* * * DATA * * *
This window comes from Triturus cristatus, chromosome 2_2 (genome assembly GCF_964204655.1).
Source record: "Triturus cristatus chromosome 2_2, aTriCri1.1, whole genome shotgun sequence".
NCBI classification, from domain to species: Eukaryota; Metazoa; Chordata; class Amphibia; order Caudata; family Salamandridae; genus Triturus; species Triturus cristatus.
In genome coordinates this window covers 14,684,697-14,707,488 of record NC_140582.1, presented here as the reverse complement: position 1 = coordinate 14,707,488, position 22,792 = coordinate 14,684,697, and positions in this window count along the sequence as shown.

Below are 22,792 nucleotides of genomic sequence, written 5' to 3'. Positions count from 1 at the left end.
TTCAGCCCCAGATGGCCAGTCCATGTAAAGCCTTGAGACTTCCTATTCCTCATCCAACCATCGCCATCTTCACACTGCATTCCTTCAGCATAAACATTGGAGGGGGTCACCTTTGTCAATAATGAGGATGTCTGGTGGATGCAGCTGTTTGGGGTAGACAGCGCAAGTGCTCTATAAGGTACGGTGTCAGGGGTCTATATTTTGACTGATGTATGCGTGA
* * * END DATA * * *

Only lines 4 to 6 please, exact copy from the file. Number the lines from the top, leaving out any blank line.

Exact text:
In genome coordinates this window covers 14,684,697-14,707,488 of record NC_140582.1, presented here as the reverse complement: position 1 = coordinate 14,707,488, position 22,792 = coordinate 14,684,697, and positions in this window count along the sequence as shown.

Below are 22,792 nucleotides of genomic sequence, written 5' to 3'. Positions count from 1 at the left end.
TTCAGCCCCAGATGGCCAGTCCATGTAAAGCCTTGAGACTTCCTATTCCTCATCCAACCATCGCCATCTTCACACTGCATTCCTTCAGCATAAACATTGGAGGGGGTCACCTTTGTCAATAATGAGGATGTCTGGTGGATGCAGCTGTTTGGGGTAGACAGCGCAAGTGCTCTATAAGGTACGGTGTCAGGGGTCTATATTTTGACTGATGTATGCGTGA